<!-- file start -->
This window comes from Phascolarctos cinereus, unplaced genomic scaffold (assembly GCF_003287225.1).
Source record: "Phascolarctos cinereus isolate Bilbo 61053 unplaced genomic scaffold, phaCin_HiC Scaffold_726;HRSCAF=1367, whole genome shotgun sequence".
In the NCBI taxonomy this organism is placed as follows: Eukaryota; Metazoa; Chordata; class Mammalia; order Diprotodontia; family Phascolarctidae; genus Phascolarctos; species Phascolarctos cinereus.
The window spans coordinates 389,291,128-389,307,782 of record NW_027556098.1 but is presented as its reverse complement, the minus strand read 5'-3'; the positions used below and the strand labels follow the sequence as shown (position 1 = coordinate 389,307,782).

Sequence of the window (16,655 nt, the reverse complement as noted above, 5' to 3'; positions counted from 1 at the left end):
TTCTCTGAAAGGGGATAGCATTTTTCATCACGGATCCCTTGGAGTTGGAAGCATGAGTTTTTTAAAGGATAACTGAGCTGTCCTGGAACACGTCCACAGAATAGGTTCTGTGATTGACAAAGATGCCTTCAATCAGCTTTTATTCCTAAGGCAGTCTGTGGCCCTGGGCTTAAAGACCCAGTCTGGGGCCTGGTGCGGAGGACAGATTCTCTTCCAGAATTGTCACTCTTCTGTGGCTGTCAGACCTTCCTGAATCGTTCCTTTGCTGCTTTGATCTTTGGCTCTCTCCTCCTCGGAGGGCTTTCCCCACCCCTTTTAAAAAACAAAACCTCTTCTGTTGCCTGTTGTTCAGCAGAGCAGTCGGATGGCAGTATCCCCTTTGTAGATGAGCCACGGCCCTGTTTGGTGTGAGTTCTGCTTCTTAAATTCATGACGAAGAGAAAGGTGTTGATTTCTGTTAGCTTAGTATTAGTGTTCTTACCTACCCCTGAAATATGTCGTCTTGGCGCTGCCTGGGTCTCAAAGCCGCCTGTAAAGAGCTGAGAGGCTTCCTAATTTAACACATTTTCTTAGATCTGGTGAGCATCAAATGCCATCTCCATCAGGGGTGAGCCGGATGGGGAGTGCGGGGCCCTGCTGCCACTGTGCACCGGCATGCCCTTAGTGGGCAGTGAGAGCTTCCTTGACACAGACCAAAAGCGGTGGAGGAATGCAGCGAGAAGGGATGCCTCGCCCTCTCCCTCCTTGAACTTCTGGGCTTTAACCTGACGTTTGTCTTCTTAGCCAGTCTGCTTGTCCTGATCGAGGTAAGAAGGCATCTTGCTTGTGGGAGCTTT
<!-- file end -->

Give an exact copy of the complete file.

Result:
This window comes from Phascolarctos cinereus, unplaced genomic scaffold (assembly GCF_003287225.1).
Source record: "Phascolarctos cinereus isolate Bilbo 61053 unplaced genomic scaffold, phaCin_HiC Scaffold_726;HRSCAF=1367, whole genome shotgun sequence".
In the NCBI taxonomy this organism is placed as follows: Eukaryota; Metazoa; Chordata; class Mammalia; order Diprotodontia; family Phascolarctidae; genus Phascolarctos; species Phascolarctos cinereus.
The window spans coordinates 389,291,128-389,307,782 of record NW_027556098.1 but is presented as its reverse complement, the minus strand read 5'-3'; the positions used below and the strand labels follow the sequence as shown (position 1 = coordinate 389,307,782).

Sequence of the window (16,655 nt, the reverse complement as noted above, 5' to 3'; positions counted from 1 at the left end):
TTCTCTGAAAGGGGATAGCATTTTTCATCACGGATCCCTTGGAGTTGGAAGCATGAGTTTTTTAAAGGATAACTGAGCTGTCCTGGAACACGTCCACAGAATAGGTTCTGTGATTGACAAAGATGCCTTCAATCAGCTTTTATTCCTAAGGCAGTCTGTGGCCCTGGGCTTAAAGACCCAGTCTGGGGCCTGGTGCGGAGGACAGATTCTCTTCCAGAATTGTCACTCTTCTGTGGCTGTCAGACCTTCCTGAATCGTTCCTTTGCTGCTTTGATCTTTGGCTCTCTCCTCCTCGGAGGGCTTTCCCCACCCCTTTTAAAAAACAAAACCTCTTCTGTTGCCTGTTGTTCAGCAGAGCAGTCGGATGGCAGTATCCCCTTTGTAGATGAGCCACGGCCCTGTTTGGTGTGAGTTCTGCTTCTTAAATTCATGACGAAGAGAAAGGTGTTGATTTCTGTTAGCTTAGTATTAGTGTTCTTACCTACCCCTGAAATATGTCGTCTTGGCGCTGCCTGGGTCTCAAAGCCGCCTGTAAAGAGCTGAGAGGCTTCCTAATTTAACACATTTTCTTAGATCTGGTGAGCATCAAATGCCATCTCCATCAGGGGTGAGCCGGATGGGGAGTGCGGGGCCCTGCTGCCACTGTGCACCGGCATGCCCTTAGTGGGCAGTGAGAGCTTCCTTGACACAGACCAAAAGCGGTGGAGGAATGCAGCGAGAAGGGATGCCTCGCCCTCTCCCTCCTTGAACTTCTGGGCTTTAACCTGACGTTTGTCTTCTTAGCCAGTCTGCTTGTCCTGATCGAGGTAAGAAGGCATCTTGCTTGTGGGAGCTTT